Summary: Christians have been set free to flee the selfish desires of evil doers who prey upon us, so as to become the person God wants us to be and enjoy the abundant life Christ wants us to live!


If I had to pick one of the many adages that I grew up with - the one that stands out more than the rest - I suppose it would be the admonition from my mother: “Nobody ever gets everything they want.”

It seems that all of us were born into this world with the innate desire to get anything we want. This was the case even before we learned how to combine syllables into words; for example, “dit-um” - for my nephew - meant water. A “grunt” meant we wanted whatever it was that we were pointing to – and if that didn’t work, we pitched a “temper-tantrum!”

Mama told me one time that I needed to get my “w-a-n-t-e-r” fixed. Like most of you, I did not know the meaning of the word “no”. Its meaning became apparent after mama whacked me a few times on the “behind”; and, if that did not work, the “hickory stick” did! Were you ever told to go outside, break off your own “switch” and bring it to mama or daddy?

Where in the name of heaven was the Department of Family and Children’s Services when we needed them? Just kidding, of course!

Today, shamefully, we must have DFACS to protect children from the kind of abuse we never dreamed of when we old timers were growing up; this is not to say that abusive situations did not exist back then; they did. It is to say, sadly, that the flaunting of x-rated stuff on television, the movie screen and magazine racks has thrown society into the gutter of immorality, while “minors” have become victims of twisted minds.

Depraved individuals must never be given the freedom to prey upon the innocent victims of their distorted thinking and damnable “wants”!

God save America from destructive forces that would have us go along with the notion that “if it feels good, do it” or “if I want it, give it to me” – and, “if I don’t get it, I will take it.”

In Christ, we have been set free to flee the selfish desires of evil folks who would use and abuse us for their own personal satisfaction. In America, we are blessed with freedom from the unhealthy “wants” of that element of society that would use and abuse people to satisfy their greed. We must exercise our freedom – in polling booths, courts of law, and prayer closets – in order to combat abuse of any kind.

Now, there is a higher level of “freedom from want” that we have been blessed with. In Christ, we have been set free from selfish desires so that we might become the person God wants us to be, and enjoy the life Christ wants us to live.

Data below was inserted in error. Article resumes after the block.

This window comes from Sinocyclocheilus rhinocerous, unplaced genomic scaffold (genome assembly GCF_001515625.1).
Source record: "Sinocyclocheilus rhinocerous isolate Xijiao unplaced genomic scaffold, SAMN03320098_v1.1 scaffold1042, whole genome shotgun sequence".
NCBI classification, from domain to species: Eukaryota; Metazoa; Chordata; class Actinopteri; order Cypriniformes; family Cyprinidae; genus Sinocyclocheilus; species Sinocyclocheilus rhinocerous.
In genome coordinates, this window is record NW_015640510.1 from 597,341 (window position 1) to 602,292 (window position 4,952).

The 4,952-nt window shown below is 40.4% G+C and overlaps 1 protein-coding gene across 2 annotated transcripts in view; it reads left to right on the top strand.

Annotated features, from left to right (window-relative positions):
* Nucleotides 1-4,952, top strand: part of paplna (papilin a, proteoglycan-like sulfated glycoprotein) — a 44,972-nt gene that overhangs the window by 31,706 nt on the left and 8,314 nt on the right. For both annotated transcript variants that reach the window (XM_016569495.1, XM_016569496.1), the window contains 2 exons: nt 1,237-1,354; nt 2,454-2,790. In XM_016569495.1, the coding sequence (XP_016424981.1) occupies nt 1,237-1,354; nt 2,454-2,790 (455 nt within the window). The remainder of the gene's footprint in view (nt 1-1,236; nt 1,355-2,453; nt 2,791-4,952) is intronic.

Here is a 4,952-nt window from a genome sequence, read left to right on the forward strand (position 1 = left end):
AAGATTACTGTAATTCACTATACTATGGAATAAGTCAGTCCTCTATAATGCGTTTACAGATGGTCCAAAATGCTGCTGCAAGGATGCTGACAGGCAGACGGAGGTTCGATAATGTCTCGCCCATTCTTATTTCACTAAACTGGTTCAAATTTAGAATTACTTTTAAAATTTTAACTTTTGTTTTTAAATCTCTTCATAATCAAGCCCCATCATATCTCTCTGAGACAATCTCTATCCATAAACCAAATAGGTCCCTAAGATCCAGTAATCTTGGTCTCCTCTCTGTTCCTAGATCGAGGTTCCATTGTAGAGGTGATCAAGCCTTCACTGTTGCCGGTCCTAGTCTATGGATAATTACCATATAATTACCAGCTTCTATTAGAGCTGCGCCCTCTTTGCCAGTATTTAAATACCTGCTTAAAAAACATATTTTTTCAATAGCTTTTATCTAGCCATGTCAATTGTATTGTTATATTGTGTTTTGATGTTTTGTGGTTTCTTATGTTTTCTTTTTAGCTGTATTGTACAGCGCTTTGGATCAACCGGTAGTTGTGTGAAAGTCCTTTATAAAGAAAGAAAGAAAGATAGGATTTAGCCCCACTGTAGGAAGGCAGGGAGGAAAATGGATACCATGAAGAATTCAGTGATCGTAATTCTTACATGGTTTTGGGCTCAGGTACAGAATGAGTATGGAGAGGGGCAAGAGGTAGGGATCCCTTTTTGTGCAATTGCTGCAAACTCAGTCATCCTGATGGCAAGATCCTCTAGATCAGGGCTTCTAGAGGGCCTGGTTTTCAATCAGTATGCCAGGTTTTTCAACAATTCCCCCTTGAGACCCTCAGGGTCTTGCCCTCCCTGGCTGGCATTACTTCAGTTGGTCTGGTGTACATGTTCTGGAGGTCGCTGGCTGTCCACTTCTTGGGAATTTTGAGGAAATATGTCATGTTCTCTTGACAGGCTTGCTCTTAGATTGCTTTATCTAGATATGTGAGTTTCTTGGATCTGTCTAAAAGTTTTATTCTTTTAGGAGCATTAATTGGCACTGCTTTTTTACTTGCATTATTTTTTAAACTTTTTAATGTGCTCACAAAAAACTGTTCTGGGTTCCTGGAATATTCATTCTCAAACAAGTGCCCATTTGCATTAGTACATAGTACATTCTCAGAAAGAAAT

God our Father wants us to enjoy freedom from want about basic needs. Christ our Lord wants us to experience freedom from want about anyone who would deprive us of our needs.

King David gave us “a motto to live by” as he began composing the 23rd Psalm: “The Lord is my shepherd; I shall not want.”

In America, for the most part, David’s “motto to live by” has become a reality during the decades following FDR’s mention of the four freedoms that would make America great.

In parts of America and throughout the world, there remains a lot of work to be done to overcome the injustices of poverty that force orphans and widows to scrounge through garbage dumps to find scraps of food.

How can poverty-stricken folks ever arrive at the place where freedom from want applies to them too? When he made his famous Four Freedoms speech in the early 1930s, President Roosevelt ended each of those four freedoms he envisioned for America by adding an all-important phrase: “and everywhere in the world!”

One way for Christians and non-Christians alike to enjoy the blessing of freedom from want is for the “haves” of the world to share with those who “have-not” – not only in America, but, everywhere in the world.

Missionaries tell about “relief” efforts by numerous church and community agencies that are doing all they can to provide the necessities of life in places where the needs are greatest – but there is so much more that can be done - which means that Christians must give what they can and go where they can - according to their ability - to help meet those needs.

As for you and me, limited as we are by our circumstances, we can help just a little - but remember the old saying: “Every little bit helps.”

Paul the apostle wrote what I consider to be the greatest line he ever wrote along the line of “met needs” - when he declared to the Philippians,

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